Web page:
6/19/2005 2:04:12 PM

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Photography Question 
Maria K. Carpenter

member since: 1/11/2005
  3 .  White Balance Help?
I am still learning. and a lot of the terms are clear after some study. But this white balance ... I am having trouble understanding it for some reason! Can someone give me a description that even a child might could understand?
Thanks for you help:)
Maria

1/15/2005 6:52:07 PM

Gregory LaGrange
BetterPhoto Member
gregorylagrange.org

member since: 11/11/2003
  Light from sunlight is different than light from a light bulb and fluorescent lights ... even though to your eyes, it can look the same.
Sunlight has all colors in its spectrum (rainbow), so sunlight makes white things look white. Light from a light bulb only has the red-yellow in its rainbow, so on film, everything looks yellow. But it's just really easy to see on white areas because they look yellow instead of white.
Light from a fluorescent bulb only has green-blue in its rainbow, so white things look green.
Thus, in order to get a photo to look natural, you use white balance. So you could say that with purple, blue and green on one side, and yellow, orange and red on the other side, sunlight is balanced with 6 colors. A light bulb has only three - yellow, orange, and red. So you have to balance the other side with the 3 missing colors to get white stuff to look white.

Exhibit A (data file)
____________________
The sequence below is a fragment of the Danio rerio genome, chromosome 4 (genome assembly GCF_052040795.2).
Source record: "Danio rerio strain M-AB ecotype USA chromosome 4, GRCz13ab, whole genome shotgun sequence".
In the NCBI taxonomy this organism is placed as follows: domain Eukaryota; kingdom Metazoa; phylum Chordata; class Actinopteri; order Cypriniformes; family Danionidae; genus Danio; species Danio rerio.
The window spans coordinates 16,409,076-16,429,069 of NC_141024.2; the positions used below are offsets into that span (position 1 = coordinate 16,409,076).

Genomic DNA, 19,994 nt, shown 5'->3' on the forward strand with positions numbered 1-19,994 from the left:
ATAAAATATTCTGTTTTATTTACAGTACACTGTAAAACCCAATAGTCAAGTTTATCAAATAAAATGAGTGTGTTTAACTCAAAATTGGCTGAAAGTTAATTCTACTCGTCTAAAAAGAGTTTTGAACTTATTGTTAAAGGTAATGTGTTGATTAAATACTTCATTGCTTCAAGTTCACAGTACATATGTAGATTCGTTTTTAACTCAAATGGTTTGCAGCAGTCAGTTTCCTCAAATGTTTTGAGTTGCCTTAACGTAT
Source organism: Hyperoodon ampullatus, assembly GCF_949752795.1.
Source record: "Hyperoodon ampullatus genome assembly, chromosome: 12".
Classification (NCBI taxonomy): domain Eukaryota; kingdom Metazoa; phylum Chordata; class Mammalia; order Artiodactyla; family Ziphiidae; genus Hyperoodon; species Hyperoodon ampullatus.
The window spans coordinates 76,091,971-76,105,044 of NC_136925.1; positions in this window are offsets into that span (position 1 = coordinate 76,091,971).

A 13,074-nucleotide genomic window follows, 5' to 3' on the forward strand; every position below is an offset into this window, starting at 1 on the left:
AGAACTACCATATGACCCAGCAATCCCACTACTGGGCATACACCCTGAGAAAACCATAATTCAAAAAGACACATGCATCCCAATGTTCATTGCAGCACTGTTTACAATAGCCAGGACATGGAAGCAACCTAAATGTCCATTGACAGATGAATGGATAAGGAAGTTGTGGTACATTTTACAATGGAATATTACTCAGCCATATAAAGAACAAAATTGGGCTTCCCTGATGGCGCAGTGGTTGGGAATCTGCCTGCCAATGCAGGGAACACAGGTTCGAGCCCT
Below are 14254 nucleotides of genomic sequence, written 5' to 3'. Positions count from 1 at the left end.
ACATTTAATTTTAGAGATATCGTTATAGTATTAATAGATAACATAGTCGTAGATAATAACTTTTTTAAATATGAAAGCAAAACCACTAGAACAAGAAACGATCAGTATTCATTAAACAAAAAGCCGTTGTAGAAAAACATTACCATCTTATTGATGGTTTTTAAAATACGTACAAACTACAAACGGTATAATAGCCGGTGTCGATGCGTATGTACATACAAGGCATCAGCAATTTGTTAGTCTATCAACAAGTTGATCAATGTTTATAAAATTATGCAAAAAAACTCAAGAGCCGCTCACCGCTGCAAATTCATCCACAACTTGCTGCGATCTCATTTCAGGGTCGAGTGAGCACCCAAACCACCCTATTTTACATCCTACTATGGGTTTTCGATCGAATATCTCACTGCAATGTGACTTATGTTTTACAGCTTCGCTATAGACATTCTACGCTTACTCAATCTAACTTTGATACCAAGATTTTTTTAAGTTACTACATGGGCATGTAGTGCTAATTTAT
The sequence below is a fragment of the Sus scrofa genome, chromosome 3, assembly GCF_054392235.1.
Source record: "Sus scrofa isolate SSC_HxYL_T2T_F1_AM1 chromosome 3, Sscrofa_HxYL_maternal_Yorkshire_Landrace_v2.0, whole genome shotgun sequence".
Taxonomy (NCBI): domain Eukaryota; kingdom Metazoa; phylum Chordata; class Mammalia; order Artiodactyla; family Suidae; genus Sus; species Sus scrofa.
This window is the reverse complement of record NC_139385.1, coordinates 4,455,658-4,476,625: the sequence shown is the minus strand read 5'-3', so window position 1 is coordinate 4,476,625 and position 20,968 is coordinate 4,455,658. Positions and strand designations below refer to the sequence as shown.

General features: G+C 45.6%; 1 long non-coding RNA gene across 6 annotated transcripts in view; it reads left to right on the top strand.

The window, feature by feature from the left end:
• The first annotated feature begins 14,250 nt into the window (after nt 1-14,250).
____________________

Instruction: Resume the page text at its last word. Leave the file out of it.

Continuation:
1/15/2005 11:44:24 PM

Maria K. Carpenter

member since: 1/11/2005
  Well, thank you very much! You have made it clear!

1/16/2005 4:10:57 AM

Gena L. Talbot
BetterPhoto Member

member since: 8/23/2005
  I have to say this thread is pretty old... but I have to really put out a hube THANK YOU... to Gregory for explaining this subjuct PERFECTLY! If you happen get this... Thank you! :)

8/11/2008 9:15:59 AM

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Photography Question